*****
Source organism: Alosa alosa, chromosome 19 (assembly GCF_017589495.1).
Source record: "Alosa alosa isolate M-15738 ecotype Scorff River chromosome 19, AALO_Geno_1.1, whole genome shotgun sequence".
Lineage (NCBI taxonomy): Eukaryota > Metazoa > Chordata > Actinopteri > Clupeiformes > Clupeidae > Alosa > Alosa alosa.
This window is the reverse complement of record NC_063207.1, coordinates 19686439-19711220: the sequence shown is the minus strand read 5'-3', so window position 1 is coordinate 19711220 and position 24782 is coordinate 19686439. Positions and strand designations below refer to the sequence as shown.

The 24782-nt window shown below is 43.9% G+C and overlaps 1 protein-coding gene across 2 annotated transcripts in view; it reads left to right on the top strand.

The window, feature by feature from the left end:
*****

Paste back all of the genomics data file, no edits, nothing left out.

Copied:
Source organism: Alosa alosa, chromosome 19 (assembly GCF_017589495.1).
Source record: "Alosa alosa isolate M-15738 ecotype Scorff River chromosome 19, AALO_Geno_1.1, whole genome shotgun sequence".
Lineage (NCBI taxonomy): Eukaryota > Metazoa > Chordata > Actinopteri > Clupeiformes > Clupeidae > Alosa > Alosa alosa.
This window is the reverse complement of record NC_063207.1, coordinates 19686439-19711220: the sequence shown is the minus strand read 5'-3', so window position 1 is coordinate 19711220 and position 24782 is coordinate 19686439. Positions and strand designations below refer to the sequence as shown.

The 24782-nt window shown below is 43.9% G+C and overlaps 1 protein-coding gene across 2 annotated transcripts in view; it reads left to right on the top strand.

The window, feature by feature from the left end: